Imagine your favorite activity. Keeping your thoughts on the activity and try to write a short paragraph in science or history. Difficult? Impossible? Yes it is.
A multi-window, multitasking, multi-tabbed system might be good on computers but it is difficult for our concentration. Like Micheal Yeboeuf says, few if any of us can write one thought and think another at the same time. Thus a pencil and paper makes excellent concentration tools.
A blank page has been a source of both excitement and trepidation. Few tools can accomplish what a scribbling pad can.
If only we could all touch a phoenix feathered wand to our temples, pull out our thoughts and store them in a blue colored fluid for later contemplation or review. But such things cannot be done by simple muggles like us and hence we depend on the trustworthy pen and paper.
Our memory is like a leaking bucket. A lot escapes in time. Amazing ideas, powerful thoughts, goals and even passions regularly leak out of our memory bucket. Writing them down improves our chances of success.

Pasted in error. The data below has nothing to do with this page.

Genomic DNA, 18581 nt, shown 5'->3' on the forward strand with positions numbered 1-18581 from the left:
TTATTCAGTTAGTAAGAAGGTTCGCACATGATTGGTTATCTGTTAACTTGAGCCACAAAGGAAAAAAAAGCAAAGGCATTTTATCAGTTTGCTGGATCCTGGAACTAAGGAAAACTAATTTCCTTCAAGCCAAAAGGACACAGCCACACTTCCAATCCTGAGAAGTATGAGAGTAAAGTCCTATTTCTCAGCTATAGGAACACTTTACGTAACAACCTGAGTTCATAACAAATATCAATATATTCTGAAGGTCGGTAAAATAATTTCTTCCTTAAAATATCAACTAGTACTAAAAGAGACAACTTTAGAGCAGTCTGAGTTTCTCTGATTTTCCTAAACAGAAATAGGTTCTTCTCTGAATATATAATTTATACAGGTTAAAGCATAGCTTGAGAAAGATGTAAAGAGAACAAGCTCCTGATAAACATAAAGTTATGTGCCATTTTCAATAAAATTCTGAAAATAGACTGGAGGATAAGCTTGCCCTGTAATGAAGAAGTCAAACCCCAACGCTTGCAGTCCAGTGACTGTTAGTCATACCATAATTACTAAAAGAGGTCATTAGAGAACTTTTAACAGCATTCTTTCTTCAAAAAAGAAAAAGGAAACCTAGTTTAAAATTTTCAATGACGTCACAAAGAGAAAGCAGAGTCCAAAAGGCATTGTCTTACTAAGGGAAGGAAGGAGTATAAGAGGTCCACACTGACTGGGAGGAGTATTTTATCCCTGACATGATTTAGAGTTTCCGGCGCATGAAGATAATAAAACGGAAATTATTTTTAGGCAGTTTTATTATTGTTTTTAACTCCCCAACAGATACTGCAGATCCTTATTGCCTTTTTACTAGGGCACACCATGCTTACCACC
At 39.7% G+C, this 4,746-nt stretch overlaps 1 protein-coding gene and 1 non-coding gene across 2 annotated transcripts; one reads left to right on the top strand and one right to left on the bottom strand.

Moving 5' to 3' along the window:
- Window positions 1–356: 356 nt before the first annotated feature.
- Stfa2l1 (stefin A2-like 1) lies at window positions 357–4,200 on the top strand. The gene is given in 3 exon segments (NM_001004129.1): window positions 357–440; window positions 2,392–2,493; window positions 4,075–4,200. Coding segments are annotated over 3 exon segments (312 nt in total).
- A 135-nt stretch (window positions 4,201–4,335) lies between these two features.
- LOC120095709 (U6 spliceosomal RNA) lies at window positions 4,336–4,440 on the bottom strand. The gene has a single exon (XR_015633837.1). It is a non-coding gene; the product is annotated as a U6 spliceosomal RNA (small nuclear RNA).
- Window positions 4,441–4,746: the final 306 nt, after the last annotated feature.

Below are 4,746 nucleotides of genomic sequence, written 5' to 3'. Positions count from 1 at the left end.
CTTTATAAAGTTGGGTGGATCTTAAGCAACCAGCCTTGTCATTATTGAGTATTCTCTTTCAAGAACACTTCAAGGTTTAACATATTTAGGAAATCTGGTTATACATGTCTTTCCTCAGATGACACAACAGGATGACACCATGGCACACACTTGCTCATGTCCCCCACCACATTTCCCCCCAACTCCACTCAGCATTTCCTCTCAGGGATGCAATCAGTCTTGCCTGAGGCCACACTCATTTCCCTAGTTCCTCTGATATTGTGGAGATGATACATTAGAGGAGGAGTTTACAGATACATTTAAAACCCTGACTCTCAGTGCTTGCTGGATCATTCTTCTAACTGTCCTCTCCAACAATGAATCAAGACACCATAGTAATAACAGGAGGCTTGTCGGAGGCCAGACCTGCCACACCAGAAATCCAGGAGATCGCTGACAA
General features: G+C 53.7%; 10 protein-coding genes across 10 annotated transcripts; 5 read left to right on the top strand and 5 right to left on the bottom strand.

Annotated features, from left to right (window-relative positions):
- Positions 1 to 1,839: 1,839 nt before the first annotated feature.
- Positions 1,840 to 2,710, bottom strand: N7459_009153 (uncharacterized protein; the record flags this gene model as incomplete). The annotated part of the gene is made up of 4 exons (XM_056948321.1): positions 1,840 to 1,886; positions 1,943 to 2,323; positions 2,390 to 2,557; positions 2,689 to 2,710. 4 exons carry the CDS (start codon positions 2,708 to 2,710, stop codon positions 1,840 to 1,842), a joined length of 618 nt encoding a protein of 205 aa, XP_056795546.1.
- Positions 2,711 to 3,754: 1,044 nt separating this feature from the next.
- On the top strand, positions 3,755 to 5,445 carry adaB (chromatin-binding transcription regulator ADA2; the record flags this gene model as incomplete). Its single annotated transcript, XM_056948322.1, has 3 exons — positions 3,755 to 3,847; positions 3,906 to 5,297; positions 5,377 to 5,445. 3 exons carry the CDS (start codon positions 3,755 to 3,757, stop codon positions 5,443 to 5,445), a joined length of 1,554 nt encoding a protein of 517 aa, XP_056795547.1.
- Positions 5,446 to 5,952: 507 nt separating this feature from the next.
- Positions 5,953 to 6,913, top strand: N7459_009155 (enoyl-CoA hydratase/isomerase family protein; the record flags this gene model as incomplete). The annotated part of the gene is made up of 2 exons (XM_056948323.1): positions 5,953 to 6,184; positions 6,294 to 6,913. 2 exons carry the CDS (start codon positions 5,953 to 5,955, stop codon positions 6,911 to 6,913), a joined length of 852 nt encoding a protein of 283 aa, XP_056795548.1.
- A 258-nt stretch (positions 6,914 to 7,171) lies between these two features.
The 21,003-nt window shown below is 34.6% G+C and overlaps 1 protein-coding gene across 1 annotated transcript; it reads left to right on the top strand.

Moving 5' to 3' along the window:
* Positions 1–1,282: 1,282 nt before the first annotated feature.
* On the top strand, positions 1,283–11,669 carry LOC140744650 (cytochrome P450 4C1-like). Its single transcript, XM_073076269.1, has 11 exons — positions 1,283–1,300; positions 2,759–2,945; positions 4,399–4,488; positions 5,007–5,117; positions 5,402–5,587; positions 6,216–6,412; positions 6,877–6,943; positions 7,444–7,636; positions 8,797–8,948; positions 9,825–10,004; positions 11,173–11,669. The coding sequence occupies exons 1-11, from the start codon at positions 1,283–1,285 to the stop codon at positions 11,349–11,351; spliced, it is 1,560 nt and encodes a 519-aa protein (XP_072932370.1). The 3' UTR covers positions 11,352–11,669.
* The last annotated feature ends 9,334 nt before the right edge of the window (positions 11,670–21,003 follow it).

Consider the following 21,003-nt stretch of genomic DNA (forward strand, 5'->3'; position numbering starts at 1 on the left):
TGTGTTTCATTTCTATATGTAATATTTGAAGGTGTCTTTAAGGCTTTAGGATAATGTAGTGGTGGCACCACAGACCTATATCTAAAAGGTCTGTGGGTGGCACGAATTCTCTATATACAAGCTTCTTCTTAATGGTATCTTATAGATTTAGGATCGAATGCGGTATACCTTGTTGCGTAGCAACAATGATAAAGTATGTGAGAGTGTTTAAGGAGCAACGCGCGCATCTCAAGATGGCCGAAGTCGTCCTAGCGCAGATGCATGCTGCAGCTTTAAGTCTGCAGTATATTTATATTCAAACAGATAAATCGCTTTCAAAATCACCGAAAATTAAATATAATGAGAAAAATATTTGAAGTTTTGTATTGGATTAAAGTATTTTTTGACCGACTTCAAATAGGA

Writing as therapy
Cognitive science and psychological studies show writing as a very effective tool in overcoming trauma. This means, it is also a very powerful tool in anger management, blockages in self expression and to boost self esteem.
Practicing the process of filling up a page with personal reflections is therapeutic and often paves way to better creative interest.
An often talked and practised activity in creative writing is freewriting. Freewriting is the ultimate tool if you just don’t know what to do! If you are blocked, or your ideas are simply too tangled up to put down in a list, freewriting is for you. If you have an idea in the back of your head but just can’t quite pin it down, this is the technique that will pull that idea out. Freewriting is a little like fishing – you cast out with your pen, and then you let the ideas swim to you… but they won’t come if you don’t start fishing for them!
How to Freewrite
For five minutes, write non-stop: don’t lift your fingers from the keyboard or your pen from the page. Just keep writing. Don’t stop to ponder or make corrections or look up a word’s meaning in the dictionary. Just keep writing.
While you are freewriting, forget the rules of formal English. Because you are writing only for yourself at this point, you don’t have to worry about sentence structures, spelling or punctuation, organization or clear connections.
Freewriting can be used as a prewriting activity to tell your mind to start concentrating or as a brainstorming activity to put all your thoughts in perspective.